Wednesday, 7 April 2010

Spitting mad. Again.

It's usually the Daily Fail, or something from America that gets me really worked up, but nope, this time it's The Telegraph. Specifically this article.

Essentially, it's explaining how being assertive at work and in the home, and expecting your SO to do his share of the housework, and let you have your say in how the house is run is turning him into an emasculated man-child who can't do anything because he's scared of doing it wrong.

Here's the anti-feminist buzzword bingo for you:
"Ballbreakers" - check
"traditionally masculine/feminine traits" - check
Any reference to "hunter-gatherers" or cave men - check
"male instinct to protect/ provide" - check, on both counts
"unfashionable truth" about "biological/ innate gender difference" - yup - (please, dear God go read Natasha Walter's "Living Dolls" before you go spounting that old chestnut...)
"Biologically programed/ hardwired" - check
"emasculation" - check
"feminism" - Nope.

Women today,"demand total equality at home." And why the hell not? but according to Ms Woods (the article's author) "It's by no means an unreasonable expectation – but it is an unwise one." Unwise? Unwise?? Why?
Because apprently men will be unable to do the chores up to the female standard; and then when women have to clean up after their SO, "By taking over every household task, women are effectively colluding in their partner's lack of involvement. Women are better multi-tuskers and so when our partners don't come up to scratch we complain bitterly as a parent would, and end up doing the job ourselves, infantilising them in the process," she says. (The "she" being Francine Kaye, aka "The Divorce Doctor") "We end up labelling our men lazy, because they have to be told what to do and nagged into doing it, but the truth is, we have pushed them to the point where they are afraid to take the initiative, because they feel they can never get anything right"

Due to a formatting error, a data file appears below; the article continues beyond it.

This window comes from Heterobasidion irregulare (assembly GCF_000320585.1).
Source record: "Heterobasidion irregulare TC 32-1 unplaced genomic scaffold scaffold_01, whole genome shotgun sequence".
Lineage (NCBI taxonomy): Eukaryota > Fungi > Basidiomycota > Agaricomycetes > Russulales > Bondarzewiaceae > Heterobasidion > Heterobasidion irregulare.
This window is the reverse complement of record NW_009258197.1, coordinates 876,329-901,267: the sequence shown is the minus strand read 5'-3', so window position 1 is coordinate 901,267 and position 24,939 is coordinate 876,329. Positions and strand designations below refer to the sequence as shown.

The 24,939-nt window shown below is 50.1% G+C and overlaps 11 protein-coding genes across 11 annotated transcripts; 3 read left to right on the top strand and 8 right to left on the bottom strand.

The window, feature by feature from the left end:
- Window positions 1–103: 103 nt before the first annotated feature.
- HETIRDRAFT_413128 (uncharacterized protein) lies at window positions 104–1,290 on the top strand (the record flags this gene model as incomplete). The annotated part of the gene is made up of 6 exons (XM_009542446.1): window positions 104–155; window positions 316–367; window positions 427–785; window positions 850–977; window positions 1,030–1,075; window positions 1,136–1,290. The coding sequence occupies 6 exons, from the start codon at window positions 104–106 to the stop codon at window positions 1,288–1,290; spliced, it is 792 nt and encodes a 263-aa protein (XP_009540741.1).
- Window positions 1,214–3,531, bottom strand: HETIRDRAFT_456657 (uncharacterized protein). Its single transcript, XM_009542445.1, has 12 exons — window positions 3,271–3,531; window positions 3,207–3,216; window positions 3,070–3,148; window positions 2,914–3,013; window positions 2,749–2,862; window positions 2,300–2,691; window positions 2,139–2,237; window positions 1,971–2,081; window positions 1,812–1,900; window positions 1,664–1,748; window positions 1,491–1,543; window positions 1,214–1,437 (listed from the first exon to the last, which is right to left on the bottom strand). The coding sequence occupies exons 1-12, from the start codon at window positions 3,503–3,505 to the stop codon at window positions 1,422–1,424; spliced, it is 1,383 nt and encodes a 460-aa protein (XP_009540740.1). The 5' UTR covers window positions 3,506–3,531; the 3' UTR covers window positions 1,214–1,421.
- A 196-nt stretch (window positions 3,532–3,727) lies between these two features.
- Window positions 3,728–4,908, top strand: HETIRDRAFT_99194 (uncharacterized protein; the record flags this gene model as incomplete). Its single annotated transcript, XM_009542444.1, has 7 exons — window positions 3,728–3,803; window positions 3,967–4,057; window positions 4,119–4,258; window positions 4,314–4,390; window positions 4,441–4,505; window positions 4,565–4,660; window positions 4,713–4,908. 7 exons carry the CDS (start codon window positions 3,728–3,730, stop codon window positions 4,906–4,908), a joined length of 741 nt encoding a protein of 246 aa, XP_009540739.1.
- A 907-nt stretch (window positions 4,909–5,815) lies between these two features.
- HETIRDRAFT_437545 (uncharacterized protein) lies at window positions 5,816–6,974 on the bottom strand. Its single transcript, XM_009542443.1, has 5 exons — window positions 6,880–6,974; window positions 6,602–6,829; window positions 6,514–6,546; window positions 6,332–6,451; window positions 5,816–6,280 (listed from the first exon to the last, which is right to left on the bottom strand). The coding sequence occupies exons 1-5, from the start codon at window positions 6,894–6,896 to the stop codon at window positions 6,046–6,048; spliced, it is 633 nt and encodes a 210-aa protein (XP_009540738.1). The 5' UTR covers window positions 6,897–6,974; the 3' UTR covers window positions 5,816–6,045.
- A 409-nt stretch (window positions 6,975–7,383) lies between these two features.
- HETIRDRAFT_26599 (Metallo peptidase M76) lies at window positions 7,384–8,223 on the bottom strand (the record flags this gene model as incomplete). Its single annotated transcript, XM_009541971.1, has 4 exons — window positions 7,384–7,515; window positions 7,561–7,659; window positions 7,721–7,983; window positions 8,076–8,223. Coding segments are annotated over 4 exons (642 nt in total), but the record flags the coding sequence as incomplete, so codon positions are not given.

Her solution then? Massage your partner's ego, and he will become a Real Man again. Apparently, "To get our relationships back on track, we women must try to rein in our control-freakery and rediscover our femininity, which will (theoretically) reawaken our partner's dormant masculinity. We must praise our partners, thank them for taking us out to dinner (even if we split the bill) and generally massage their tattered egos." Instead of telling our men-folk to stop being such whiny children, suck it up, and get on with it the way women have been doing for centuries?

At least Woods aknowledges at the end of her piece that "It's a bitter pill to swallow for those of us who have spent our working lives striving for parity," and "If you find yourself slack-jawed in horror at the prospect of letting your partner off the hook so easily, then welcome to the club," but she still seems to be coming down on the side of Kaye's poison... why? because apparently it works. Yes, like decapitation solves your dandruff problems.

The thing is, if it was just about appreciating one's partner for being supportive and helping out, (never mind that this should be normal - do you ever thank your SO for not being a murderer? no! because not-being-a-murderer, like being-a-supportive-partner-and-doing-your-bit should damn well be the default state...) I might just be able to contemplate it. On the proviso that we women got appreciated just as much for doing our 50% (which we don't, and yet we still manage to get on with it...) but this is more than that. What is being advocated here is a massive step backwards. I'll leave you with the closing remarks, just to illustrate:

"My female clients are invariably amazed at how much impact an appreciative approach can have on their partner, and how quickly he responds when they show their more feminine side," she says. "It's not a case of being all helpless and girlie, but of being more feminine. If you behave more like a woman, your partner will act more like a man."

So yeah. The best solution would be for us all to toddle back to the 1950s, like good little girls, and just act more feminine. Who's betting we still get saddled with the washing up?

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